What my FI and I did was make up a list of people (in excel) of who will be invited and how many are in that family (we’re including kids so we also have two columns including adult & children, respectively). Our parents aren’t getting any say because neither set is paying for anything.
I definitely think you’re on the right track by nixing your mom’s friends and going from there. 🙂 good luck!!!
Post # 9
especially since your dad is saying to cut them, cut them. i think as long as you stay on the same page as him (assuming he keeps being emotionally supportive to you), you’re good
Post # 10
@Ms. Polar Bear:
I was right on your side, until the moment I read the words “and are going to cost $150 a head”. I am forever getting “hooked” by this kind of thing — remember, I grew up in an era when polite people didn’t discuss business, and didn’t even MENTION money, in social circumstances. One never implied that there was a dollar value that could be placed on hospitality. So as soon as I read about money I instinctively react as I would to a commercial transaction, not a social one, where different “customers” ought all to have the same rights to equal treatment — and it doesn’t help, of course, that commercial enterprises like Disneyland and Tim Hortons insist on referring to their customers as “guests”, further confusing the two domains of commerce and society.
I’m going to get a grip now, and focus on everything you said prior to that fateful phrase.
These are people your mother knows from work: not friends but colleagues. Even if she is friendly with these people and gossips about social things (such as her daughter’s wedding), they are not social friends. Unless your mother engages with them socially outside of work — for example invites them or is invited to non-work-related dinners; plays cards on the weekend; they go to theatre together — then it is not appropriate to include them in social functions.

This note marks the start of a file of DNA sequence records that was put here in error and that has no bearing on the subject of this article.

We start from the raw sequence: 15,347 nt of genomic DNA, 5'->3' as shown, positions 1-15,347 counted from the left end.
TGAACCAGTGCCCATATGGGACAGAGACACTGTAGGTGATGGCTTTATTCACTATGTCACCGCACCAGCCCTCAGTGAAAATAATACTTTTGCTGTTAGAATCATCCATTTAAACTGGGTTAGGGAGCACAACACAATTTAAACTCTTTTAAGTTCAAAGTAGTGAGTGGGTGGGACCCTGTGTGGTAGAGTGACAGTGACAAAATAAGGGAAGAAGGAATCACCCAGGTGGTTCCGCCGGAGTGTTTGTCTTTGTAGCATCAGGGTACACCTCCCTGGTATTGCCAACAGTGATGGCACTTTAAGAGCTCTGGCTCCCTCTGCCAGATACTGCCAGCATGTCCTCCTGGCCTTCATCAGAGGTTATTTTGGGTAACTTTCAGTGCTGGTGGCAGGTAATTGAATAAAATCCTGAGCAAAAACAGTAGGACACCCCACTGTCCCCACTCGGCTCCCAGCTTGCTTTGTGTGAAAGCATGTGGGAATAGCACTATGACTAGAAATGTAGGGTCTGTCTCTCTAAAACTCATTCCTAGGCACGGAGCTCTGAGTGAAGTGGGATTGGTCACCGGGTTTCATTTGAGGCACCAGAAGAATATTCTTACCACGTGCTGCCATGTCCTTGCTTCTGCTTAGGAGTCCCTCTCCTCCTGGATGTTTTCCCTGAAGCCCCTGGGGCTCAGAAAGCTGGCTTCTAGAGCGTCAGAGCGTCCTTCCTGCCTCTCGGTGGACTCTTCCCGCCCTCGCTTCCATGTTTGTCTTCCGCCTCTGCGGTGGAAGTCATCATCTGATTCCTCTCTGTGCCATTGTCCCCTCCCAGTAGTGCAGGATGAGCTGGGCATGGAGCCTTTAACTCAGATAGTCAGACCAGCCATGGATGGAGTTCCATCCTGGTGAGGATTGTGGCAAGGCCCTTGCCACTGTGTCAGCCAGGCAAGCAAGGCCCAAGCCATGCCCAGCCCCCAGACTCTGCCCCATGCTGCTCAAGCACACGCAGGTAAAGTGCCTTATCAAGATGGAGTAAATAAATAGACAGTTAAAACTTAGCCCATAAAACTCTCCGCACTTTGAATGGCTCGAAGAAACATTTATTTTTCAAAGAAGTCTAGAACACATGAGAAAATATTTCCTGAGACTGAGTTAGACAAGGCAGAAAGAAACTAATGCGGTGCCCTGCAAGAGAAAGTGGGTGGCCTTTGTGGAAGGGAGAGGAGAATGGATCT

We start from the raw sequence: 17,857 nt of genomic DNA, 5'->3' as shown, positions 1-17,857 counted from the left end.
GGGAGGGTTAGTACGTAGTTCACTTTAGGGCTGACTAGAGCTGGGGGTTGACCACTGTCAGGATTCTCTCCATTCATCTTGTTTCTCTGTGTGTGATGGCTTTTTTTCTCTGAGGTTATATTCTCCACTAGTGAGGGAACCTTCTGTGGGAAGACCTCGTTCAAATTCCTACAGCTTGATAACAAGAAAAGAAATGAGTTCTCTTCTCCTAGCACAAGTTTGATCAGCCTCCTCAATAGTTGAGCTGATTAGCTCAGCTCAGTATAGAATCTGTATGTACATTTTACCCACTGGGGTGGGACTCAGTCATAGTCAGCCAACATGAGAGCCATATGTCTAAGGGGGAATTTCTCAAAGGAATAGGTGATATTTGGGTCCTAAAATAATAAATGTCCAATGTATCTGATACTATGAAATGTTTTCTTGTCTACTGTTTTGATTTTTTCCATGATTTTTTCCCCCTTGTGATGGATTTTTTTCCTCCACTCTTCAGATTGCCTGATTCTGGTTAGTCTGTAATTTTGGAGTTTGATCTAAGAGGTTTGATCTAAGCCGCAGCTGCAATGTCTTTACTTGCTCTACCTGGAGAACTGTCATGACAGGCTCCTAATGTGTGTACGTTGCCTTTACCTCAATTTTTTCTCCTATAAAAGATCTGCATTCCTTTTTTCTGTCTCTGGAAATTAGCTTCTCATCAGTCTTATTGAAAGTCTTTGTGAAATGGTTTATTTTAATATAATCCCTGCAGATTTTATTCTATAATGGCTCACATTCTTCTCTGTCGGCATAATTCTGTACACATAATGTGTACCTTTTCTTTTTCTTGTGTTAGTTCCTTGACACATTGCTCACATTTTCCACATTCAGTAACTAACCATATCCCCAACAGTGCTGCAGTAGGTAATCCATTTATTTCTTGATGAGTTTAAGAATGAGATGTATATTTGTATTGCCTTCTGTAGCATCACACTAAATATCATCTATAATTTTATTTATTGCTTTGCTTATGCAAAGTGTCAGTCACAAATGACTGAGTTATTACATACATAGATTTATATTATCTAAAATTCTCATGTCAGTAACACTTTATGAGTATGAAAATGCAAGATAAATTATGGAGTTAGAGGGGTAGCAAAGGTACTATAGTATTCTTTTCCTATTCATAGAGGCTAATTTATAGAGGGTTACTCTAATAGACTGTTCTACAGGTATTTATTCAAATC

The fact that they have not received a “save the date” is not really relevant (formal traditional etiquette winces at the concept of “STDs”). You send an early pre-invitation social note (or, wince, STD) to the people whose presence you would sadly miss if they cannot come: there should be no expectation that everyone would receive such a note. So they should not be taking the fact that they did not receive STD, as notice that they are not going to be invited.
If your mother were hosting the wedding reception, then she could deal with any people who try to invited themselves through her. Since you are at odds I presume she is not hosting. Her responsibility to those people, then, is to introduce them to the hostess (presumably you) and after you are acquainted with them ask you to give them an invitation. If she is busy creating drama about whether not she will be at the wedding, she is also blowing off all the social credit she has to trade with you on their behalf.
So in short (id est, stopping short of your post’s third-last phrase): No, you have no social obligation to these people, whatsoever.